‘Armageddon Time’ comes of age in Reagan’s America
Filmmakers, the better ones, don’t make movies about their childhoods because they know how they feel about what happened. They do it because they’re trying to figure it out in hindsight, with a camera.
In “Armageddon Time,” writer-director James Gray revisits his 12-year-old state of mind in this semi-autobiographical depiction of a working-class Jewish family living in the Flushing neighborhood of Queens, New York. The year is 1980. Reagan’s America glows on the horizon, even as Reagan gives stump speeches about imminent nuclear Armageddon only he can prevent.
The film begins on the first day of sixth grade in P.S. 173. Two cut-ups, Paul Graff (Banks Repeta) and, sitting at the back of the class, Johnny Crocker (Jaylin Webb), waste little time in provoking their congenitally hostile teacher. The man is also a barely disguised racist, muttering “animal” after Johnny — a Black kid living in precarious circumstances with his ailing grandmother — wins the astonished admiration of Paul. “Armageddon Time,” its title taken from the Clash song “Armagideon Time” off the “London Calling” single, charts the beginning and the end of the boys’ friendship.
At home, Paul has a pesky, manipulative older brother (Ryan Sell); an eagle-eyed, star-of-the-PTA mother (Anne Hathaway, who is terrific here); and a tightly wound plumber father (Jeremy Strong, whose inflections sound eerily like filmmaker Gray’s) given to outbursts and violence.
Even with a grandmother (Tovah Feldshuh) given to paranoid warnings (”the Blacks are moving in,” she intones at one point, regarding their neighborhood), Paul is growing up with a sense of family, especially thanks to grandpa Aaron, played by Anthony Hopkins. He’s the wise moral compass for the 12-year-old, a Holocaust survivor (the family’s roots are in Ukraine, we’re told) whose zest for life is a lovely solace for Paul. The boy has taken to speaking like his grandpa, using phrases such as “yes indeed” and “my good man” in his company.
The movie has a sense of humor, but its sense of dread, micro and macro, overrules it. Paul and Johnny ditch a school field trip to the Guggenheim Museum and hit the video game arcade. Their transgressions grow riskier: Caught by their teacher smoking pot in the boys’ room, the boys are punished. Already, Johnny has been held back a year and the school, the system, has given up on him. Against his wishes, Paul is transferred to his brother’s fancy private school, where none other than real estate mogul Fred Trump (John Diehl) lurks in the hallways, espousing greatness, but really speaking in code about the benefits of being born the right race at the right time.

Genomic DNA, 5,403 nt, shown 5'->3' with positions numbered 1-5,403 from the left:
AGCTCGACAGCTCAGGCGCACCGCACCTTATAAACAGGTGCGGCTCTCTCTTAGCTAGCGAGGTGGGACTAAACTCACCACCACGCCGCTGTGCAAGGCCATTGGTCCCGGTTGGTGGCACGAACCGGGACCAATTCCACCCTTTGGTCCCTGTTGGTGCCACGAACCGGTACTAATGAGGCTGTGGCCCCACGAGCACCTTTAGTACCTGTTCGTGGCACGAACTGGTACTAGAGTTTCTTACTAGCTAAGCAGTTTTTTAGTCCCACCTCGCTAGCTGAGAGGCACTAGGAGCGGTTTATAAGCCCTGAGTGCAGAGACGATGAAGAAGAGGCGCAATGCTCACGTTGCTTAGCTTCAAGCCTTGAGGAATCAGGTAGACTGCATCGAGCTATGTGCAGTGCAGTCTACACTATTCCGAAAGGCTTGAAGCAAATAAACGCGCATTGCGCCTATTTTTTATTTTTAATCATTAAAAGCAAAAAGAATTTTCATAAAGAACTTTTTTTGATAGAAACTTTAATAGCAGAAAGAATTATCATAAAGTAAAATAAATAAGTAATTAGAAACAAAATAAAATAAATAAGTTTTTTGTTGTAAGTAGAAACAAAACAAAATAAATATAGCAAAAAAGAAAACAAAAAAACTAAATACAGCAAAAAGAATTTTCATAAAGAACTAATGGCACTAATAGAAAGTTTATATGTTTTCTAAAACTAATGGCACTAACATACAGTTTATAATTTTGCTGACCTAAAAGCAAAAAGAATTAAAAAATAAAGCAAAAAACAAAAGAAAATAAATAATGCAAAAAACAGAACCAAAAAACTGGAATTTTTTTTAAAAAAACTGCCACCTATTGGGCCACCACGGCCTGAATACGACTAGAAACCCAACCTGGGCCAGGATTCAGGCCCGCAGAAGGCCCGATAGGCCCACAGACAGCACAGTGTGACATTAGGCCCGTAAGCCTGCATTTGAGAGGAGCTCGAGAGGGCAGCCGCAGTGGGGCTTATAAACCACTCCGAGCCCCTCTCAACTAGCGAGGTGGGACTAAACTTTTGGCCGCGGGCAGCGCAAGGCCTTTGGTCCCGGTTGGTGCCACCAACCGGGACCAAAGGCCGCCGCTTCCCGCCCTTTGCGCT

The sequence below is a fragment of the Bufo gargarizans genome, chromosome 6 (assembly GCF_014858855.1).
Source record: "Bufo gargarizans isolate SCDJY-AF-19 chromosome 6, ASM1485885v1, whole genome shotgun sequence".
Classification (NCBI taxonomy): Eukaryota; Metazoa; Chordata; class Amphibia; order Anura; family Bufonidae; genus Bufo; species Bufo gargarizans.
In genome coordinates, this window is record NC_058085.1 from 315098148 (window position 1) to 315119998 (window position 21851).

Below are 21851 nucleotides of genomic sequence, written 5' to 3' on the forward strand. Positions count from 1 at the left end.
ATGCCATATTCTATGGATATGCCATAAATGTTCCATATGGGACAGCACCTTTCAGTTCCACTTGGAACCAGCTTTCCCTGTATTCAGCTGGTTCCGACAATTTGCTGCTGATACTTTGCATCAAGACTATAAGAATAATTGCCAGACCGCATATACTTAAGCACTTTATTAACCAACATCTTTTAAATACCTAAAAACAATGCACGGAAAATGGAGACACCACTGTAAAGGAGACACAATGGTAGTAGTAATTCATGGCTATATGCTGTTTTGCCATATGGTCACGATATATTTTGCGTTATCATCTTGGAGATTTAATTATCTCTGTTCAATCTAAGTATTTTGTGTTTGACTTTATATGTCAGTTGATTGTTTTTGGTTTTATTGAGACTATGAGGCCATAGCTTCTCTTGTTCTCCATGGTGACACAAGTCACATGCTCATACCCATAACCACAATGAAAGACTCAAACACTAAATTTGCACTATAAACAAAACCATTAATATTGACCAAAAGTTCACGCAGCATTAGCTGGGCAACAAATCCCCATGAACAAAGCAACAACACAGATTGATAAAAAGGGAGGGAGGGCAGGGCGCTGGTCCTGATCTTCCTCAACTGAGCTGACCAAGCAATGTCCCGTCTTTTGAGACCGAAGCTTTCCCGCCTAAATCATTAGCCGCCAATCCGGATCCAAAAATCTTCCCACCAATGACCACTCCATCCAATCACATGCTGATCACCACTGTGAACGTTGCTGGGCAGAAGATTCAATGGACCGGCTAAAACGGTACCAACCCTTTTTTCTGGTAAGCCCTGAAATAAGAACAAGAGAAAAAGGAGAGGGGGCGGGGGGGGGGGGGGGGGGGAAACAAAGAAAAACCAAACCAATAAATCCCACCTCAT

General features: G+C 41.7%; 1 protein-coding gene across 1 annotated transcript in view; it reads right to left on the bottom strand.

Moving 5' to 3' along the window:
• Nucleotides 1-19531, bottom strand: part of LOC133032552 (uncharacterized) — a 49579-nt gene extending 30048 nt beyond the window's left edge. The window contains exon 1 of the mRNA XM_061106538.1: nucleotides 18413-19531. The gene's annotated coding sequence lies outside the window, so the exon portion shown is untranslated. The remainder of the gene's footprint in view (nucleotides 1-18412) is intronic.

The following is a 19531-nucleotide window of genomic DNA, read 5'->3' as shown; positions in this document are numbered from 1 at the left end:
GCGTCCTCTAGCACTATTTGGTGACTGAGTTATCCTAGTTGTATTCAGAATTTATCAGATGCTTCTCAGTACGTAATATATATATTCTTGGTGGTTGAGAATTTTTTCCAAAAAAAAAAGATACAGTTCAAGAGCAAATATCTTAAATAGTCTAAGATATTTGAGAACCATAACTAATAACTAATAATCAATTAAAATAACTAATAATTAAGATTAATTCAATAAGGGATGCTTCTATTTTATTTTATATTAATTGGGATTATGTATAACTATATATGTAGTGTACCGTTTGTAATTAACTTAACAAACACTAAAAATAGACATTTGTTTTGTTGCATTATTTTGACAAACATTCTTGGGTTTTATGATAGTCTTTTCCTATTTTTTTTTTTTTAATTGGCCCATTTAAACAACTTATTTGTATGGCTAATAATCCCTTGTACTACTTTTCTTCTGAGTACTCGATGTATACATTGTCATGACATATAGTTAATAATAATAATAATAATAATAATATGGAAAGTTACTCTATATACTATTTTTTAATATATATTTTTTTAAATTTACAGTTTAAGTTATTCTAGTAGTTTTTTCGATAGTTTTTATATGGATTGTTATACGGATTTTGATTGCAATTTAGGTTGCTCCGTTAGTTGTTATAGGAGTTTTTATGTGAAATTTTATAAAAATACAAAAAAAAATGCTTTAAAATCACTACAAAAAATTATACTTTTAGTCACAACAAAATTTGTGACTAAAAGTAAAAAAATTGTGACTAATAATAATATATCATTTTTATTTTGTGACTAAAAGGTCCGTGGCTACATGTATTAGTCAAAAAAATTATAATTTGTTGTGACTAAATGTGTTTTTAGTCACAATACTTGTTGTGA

The price families pay for putting their kids in private-school bubbles, let alone the price the kids pay, is often hard to quantify. And sometimes, not hard at all. Paul’s new schoolmates use racial slurs freely, and suddenly, to this vulnerable, insecure, all-too-malleable boy, his old school and his friendship with Johnny is barely a memory. To whatever degree Gray’s film is, in fact, autobiography, “Armageddon Time” reclaims that memory.
“I don’t have all that many happy memories of my childhood, to be candid,” the filmmaker told The Daily Beast in 2017.
Gray’s latest is often tough to watch, and it lingers a long time in the heart. The look and feel of autumn, on treeless Flushing streets and in wallpapered interiors, hangs in the air in every scene. Cinematographer Darius Khondji romanticizes very little, though in scenes dominated by Hathaway, never better, the warmth comes through even when the character’s about to snap. Paul’s mother more or less drops out of the movie near the end, which is too bad, but she makes every moment count. Strong is equally fine, his face a deadpan mask of barely concealed worry.
What does Paul learn along the way? This is where Gray’s mixed-up feelings hold back his own movie. The character of Johnny, who uses the Graff’s backyard shed as a temporary crash pad while Paul uneasily keeps his presence a secret, ends up marginalized in the concerns of the screenplay. This is Paul’s story, and the Graff’s story, and the way it’s laid out Johnny can only claim so much of it. That’s a misjudgment in a film nonetheless full of good, tough, affecting encounters. If there’s a longer, better-balanced cut of “Armageddon Time,” I’d like to see it.
This one’s still worth seeing.'ARMAGEDDON TIME'3 stars (out of 4)MPAA rating: R (for language and some drug use involving minors)Running time: 1:55